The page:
3. Run a fan that creates neutral ‘white’ noise that can help block out disturbing sounds.
Bright Light Therapy Can Improve Sleep Quality
The body’s sleep/wake cycle is strongly influenced by the melatonin hormone, which is created by the exposure of the eye to bright light. Bright light therapy has shown good results in improving the sleep/wake cycle for individuals suffering from sleep problems and regularizing sleep patterns.
Research shows that bright light therapy has also had very good results in helping the brain heal from mild traumatic brain injury.
The best source of bright light is natural daylight – so getting outside every day is essential for a good night’s sleep.
If that is not possible, there are other options such as the use of blue spectrum lights. You can purchase blue spectrum lights at home health stores.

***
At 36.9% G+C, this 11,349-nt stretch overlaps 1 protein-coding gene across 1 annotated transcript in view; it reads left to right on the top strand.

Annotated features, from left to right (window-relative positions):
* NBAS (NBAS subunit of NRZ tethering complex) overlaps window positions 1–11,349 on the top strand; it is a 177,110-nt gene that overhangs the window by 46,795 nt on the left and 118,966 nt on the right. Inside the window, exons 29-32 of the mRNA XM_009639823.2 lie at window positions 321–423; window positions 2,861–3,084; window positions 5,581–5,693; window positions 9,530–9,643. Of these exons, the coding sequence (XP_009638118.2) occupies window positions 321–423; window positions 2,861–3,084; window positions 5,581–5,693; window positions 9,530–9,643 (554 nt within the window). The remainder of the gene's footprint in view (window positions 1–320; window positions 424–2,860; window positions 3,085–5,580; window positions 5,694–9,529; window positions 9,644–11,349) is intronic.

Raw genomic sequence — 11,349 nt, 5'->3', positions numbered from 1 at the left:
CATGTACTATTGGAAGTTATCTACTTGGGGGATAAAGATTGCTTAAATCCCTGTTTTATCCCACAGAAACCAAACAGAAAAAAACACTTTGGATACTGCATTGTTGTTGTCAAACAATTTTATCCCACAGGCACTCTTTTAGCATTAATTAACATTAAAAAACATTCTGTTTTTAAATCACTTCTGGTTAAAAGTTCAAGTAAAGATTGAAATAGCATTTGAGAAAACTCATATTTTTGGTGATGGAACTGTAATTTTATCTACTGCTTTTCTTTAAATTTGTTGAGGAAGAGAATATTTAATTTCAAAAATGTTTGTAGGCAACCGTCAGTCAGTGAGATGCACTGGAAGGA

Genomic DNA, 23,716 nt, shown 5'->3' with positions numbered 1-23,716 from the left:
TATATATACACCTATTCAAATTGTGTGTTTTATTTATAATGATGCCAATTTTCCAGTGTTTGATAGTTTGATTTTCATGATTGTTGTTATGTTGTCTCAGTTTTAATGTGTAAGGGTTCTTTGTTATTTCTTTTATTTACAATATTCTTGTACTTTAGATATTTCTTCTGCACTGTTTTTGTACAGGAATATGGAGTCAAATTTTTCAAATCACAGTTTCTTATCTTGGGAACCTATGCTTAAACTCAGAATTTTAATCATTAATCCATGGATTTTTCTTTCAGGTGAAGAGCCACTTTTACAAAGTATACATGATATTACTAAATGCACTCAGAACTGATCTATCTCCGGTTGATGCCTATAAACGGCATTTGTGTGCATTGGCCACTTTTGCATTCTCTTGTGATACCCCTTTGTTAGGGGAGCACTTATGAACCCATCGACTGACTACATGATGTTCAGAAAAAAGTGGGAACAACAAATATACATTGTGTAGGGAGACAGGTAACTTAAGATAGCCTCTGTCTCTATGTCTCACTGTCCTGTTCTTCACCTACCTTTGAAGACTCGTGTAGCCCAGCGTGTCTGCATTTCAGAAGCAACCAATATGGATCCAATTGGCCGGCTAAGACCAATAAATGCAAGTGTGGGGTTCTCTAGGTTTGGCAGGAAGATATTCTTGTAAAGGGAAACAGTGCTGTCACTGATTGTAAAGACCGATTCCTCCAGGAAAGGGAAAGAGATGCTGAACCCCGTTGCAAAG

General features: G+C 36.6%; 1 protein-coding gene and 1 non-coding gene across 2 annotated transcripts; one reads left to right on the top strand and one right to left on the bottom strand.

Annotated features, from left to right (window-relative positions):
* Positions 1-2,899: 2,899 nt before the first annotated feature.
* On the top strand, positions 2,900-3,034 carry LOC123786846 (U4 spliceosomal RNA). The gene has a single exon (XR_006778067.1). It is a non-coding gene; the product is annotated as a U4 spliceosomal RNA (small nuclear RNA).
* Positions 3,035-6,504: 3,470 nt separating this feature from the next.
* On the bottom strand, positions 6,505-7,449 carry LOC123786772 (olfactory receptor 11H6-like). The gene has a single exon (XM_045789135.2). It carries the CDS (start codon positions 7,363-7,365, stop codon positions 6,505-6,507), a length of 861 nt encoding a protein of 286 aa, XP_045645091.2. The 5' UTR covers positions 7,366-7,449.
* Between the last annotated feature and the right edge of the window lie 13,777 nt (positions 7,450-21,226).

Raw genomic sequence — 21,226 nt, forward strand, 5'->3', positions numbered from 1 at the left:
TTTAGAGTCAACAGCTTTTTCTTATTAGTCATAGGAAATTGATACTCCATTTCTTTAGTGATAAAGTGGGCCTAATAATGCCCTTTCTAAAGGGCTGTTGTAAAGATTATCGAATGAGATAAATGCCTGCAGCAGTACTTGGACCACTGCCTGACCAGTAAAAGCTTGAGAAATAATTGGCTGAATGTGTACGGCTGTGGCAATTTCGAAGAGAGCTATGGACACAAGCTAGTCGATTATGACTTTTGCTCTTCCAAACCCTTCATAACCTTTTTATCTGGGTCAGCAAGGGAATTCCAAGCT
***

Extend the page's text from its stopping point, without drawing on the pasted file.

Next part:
You may also find that where you live has an impact on the amount of daylight that is reasonable or practical for you to get exposure to. In the middle of winter in many parts of Canada and the northern United States it is almost impossible to get sufficient exposure to natural daylight.
If you are using bright light therapy, the best time to be exposed is before 11am. This will increase daytime alertness. Remember, bright light lamps should not be used after 4pm. This can increase evening agitation and make it difficult to settle. Check with your pharmacist for the best way to use a bright light lamp in your particular circumstances.
Sleeping well helps our body and brain repair and recover from the stresses and strains of the day.
Take the time to create a framework for good sleeping patterns. You will see a positive impact on the quality of life for your mom or dad.